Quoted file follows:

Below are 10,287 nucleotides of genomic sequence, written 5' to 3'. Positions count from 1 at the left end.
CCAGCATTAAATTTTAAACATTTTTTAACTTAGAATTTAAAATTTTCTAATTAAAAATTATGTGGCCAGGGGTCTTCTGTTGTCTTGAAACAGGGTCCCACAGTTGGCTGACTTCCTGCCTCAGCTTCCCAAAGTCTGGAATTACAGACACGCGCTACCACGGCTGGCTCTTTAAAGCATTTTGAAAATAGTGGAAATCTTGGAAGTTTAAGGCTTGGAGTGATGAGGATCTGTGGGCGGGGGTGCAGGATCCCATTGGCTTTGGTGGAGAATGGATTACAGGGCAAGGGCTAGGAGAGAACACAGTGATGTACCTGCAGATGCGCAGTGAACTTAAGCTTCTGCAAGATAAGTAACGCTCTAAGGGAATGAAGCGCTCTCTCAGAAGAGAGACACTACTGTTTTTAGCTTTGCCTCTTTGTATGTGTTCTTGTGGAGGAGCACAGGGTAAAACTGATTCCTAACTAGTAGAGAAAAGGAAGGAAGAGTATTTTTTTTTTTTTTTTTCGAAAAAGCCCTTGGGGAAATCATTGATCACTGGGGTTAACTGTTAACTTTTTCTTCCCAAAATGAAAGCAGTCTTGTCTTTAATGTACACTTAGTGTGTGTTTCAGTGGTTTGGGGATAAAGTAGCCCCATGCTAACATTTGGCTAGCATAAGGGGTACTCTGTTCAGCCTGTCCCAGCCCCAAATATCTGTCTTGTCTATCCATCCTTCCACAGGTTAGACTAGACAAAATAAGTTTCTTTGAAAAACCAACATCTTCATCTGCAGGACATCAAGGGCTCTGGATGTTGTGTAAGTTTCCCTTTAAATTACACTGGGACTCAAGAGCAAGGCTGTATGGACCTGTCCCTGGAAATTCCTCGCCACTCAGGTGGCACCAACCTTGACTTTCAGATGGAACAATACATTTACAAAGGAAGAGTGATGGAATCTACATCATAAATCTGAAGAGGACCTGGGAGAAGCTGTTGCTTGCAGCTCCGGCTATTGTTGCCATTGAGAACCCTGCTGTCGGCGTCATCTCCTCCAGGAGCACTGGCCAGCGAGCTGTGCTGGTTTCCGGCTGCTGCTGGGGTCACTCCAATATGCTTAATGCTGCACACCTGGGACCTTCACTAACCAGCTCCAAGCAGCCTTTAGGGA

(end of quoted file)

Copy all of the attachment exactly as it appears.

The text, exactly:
Below are 10,287 nucleotides of genomic sequence, written 5' to 3'. Positions count from 1 at the left end.
CCAGCATTAAATTTTAAACATTTTTTAACTTAGAATTTAAAATTTTCTAATTAAAAATTATGTGGCCAGGGGTCTTCTGTTGTCTTGAAACAGGGTCCCACAGTTGGCTGACTTCCTGCCTCAGCTTCCCAAAGTCTGGAATTACAGACACGCGCTACCACGGCTGGCTCTTTAAAGCATTTTGAAAATAGTGGAAATCTTGGAAGTTTAAGGCTTGGAGTGATGAGGATCTGTGGGCGGGGGTGCAGGATCCCATTGGCTTTGGTGGAGAATGGATTACAGGGCAAGGGCTAGGAGAGAACACAGTGATGTACCTGCAGATGCGCAGTGAACTTAAGCTTCTGCAAGATAAGTAACGCTCTAAGGGAATGAAGCGCTCTCTCAGAAGAGAGACACTACTGTTTTTAGCTTTGCCTCTTTGTATGTGTTCTTGTGGAGGAGCACAGGGTAAAACTGATTCCTAACTAGTAGAGAAAAGGAAGGAAGAGTATTTTTTTTTTTTTTTTTCGAAAAAGCCCTTGGGGAAATCATTGATCACTGGGGTTAACTGTTAACTTTTTCTTCCCAAAATGAAAGCAGTCTTGTCTTTAATGTACACTTAGTGTGTGTTTCAGTGGTTTGGGGATAAAGTAGCCCCATGCTAACATTTGGCTAGCATAAGGGGTACTCTGTTCAGCCTGTCCCAGCCCCAAATATCTGTCTTGTCTATCCATCCTTCCACAGGTTAGACTAGACAAAATAAGTTTCTTTGAAAAACCAACATCTTCATCTGCAGGACATCAAGGGCTCTGGATGTTGTGTAAGTTTCCCTTTAAATTACACTGGGACTCAAGAGCAAGGCTGTATGGACCTGTCCCTGGAAATTCCTCGCCACTCAGGTGGCACCAACCTTGACTTTCAGATGGAACAATACATTTACAAAGGAAGAGTGATGGAATCTACATCATAAATCTGAAGAGGACCTGGGAGAAGCTGTTGCTTGCAGCTCCGGCTATTGTTGCCATTGAGAACCCTGCTGTCGGCGTCATCTCCTCCAGGAGCACTGGCCAGCGAGCTGTGCTGGTTTCCGGCTGCTGCTGGGGTCACTCCAATATGCTTAATGCTGCACACCTGGGACCTTCACTAACCAGCTCCAAGCAGCCTTTAGGGA